I’ve always admired people who have read the Bible cover to cover. It’s a grand accomplishment that requires disciplined dedication. I’ve started reading the Bible in this way many times, but midway through Exodus my daily discipline turns into an occasional practice that never survives through Leviticus.
A few months ago I heard someone reference the “snowball” model of debt reduction. Basically, the model is that when someone has a list of debts, this model suggests that it’s more effective to pay off the smallest debts (by amount) first. While mathematically a strategy of paying off debts with the largest interest rates first is a solid approach, a new study from researchers at the Kellogg School of Management at Northwestern University found that the emotional motivation gained from paying off accounts through the “snowball” method led to better results long-term. (See http://www.kellogg.northwestern.edu/news_articles/2012/snowball-approach.aspx.)
This study got me thinking. What if I aimed to read the Bible as a snowball? I googled “Bible reading checklist” and printed off a checklist that has a check box for every single chapter in every book of the Bible. Then I started with the book that had the smallest number of chapters—Jude! In one sitting, I read a whole book of the Bible. Yay! And, instantly, I was hooked. The Bible Reading Snowball is working!
So here is a challenge to you. If you’ve been longing to be a regular scripture reader, consider joining me in the Bible Reading Snowball as we roll from Jude all the way through Psalms. No snow required.
It’s a joy sharing our experience with others. In recent weeks we’ve received several how-to questions about Potluck Church, and it got us wondering if those who read this blog might also have similar questions. So, here are three quick questions and answers:
How do you arrange the tables?
At present we place four 96” x 30”, plastic, heavy-duty folding tables together into a large rectangle and set up to 18 chairs around the large rectangle. Then we cover it with two barely overlapping king-sized white sheets to give us the look of a unified tablecloth. This allows us to all sit together and have one conversation around what feels like one table. In the center with the Christ candle we will have some sort of simple table decoration that will set our theme or enhance our worship time together in some way.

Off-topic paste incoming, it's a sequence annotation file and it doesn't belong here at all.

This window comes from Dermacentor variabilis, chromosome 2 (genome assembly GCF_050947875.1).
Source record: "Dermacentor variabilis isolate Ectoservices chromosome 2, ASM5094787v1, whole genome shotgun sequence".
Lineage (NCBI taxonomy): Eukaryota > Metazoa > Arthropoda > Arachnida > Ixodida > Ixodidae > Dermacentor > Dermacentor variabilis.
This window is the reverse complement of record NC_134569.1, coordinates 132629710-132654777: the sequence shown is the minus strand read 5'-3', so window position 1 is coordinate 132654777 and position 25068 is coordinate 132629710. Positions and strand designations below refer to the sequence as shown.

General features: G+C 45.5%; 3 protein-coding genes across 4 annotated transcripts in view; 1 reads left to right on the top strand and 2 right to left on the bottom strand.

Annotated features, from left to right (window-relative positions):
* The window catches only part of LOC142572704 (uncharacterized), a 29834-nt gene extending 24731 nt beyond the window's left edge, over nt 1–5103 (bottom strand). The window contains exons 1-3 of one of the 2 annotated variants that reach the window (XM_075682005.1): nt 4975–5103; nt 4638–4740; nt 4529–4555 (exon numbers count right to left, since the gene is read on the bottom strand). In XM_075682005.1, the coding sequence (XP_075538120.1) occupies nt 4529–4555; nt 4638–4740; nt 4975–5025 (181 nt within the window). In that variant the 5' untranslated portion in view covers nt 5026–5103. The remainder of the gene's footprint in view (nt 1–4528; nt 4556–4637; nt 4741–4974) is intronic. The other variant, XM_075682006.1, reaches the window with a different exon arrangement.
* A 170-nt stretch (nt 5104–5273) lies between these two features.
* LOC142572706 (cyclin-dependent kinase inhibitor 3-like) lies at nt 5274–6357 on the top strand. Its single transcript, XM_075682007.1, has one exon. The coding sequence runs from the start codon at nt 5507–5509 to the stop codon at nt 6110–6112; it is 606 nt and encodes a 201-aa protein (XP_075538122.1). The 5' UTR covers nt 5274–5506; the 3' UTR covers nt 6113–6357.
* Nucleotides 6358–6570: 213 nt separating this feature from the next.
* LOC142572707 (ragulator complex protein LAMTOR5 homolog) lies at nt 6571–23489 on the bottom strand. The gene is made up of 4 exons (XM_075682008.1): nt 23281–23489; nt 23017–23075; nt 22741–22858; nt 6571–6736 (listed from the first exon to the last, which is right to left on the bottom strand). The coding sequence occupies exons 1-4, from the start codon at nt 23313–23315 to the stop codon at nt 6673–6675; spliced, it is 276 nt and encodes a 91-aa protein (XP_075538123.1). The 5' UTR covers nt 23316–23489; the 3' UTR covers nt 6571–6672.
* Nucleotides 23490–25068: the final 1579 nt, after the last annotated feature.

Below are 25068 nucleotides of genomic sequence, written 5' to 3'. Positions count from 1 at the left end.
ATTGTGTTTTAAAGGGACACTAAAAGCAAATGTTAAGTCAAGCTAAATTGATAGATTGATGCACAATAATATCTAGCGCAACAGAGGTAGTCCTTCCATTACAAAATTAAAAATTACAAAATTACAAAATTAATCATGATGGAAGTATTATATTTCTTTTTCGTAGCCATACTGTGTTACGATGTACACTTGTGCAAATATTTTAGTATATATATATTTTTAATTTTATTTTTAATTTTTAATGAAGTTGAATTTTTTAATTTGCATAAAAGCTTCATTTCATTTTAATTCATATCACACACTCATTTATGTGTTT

Do you have music in worship?
Other than times when we listen together to a piece of music that relates to our theme or scripture, or the annual Christmas caroling trip, we typically do not have music. The simple reason for this is that no one around the table currently has expressed an interest in sharing their gifts of music with us. Our worship is an authentic expression of the spiritual gifts present around the table when we gather. Music would be a wonderful way to worship in Potluck Church. This question reminds me that Matthew 26:30 tells us after Jesus and the disciples celebrated the Last Supper, they sang a hymn before they went out to the Mount of Olives. What a meaningful way to end such a meal!
How do we decide who prays?
We typically have an opening prayer and another dedicated time of prayer as we end our conversation and turn toward the bread and cup. Both of these are often spoken extemporaneously. Sometimes a topic or liturgical season will lead us toward a printed prayer that is recited. Whatever the style, type or method of prayer, we simply ask for volunteers in the moment. “Who would like to pray for our meal tonight?” Or, “Who would like to say a prayer for these prayers that we’ve shared?” Most nights someone will quickly speak up. If no one feels called to pray aloud, we will have a time of silence to say our own prayers from our hearts. By inviting everyone around the table into opportunities for leadership, we make the worship together.
What questions do you have about Potluck Church? Send me a message and we'll try to answer them as best we can.
written by Rachel
Set a table, invite Christ and others, leave an empty chair, serve up some powerful questions, and break bread.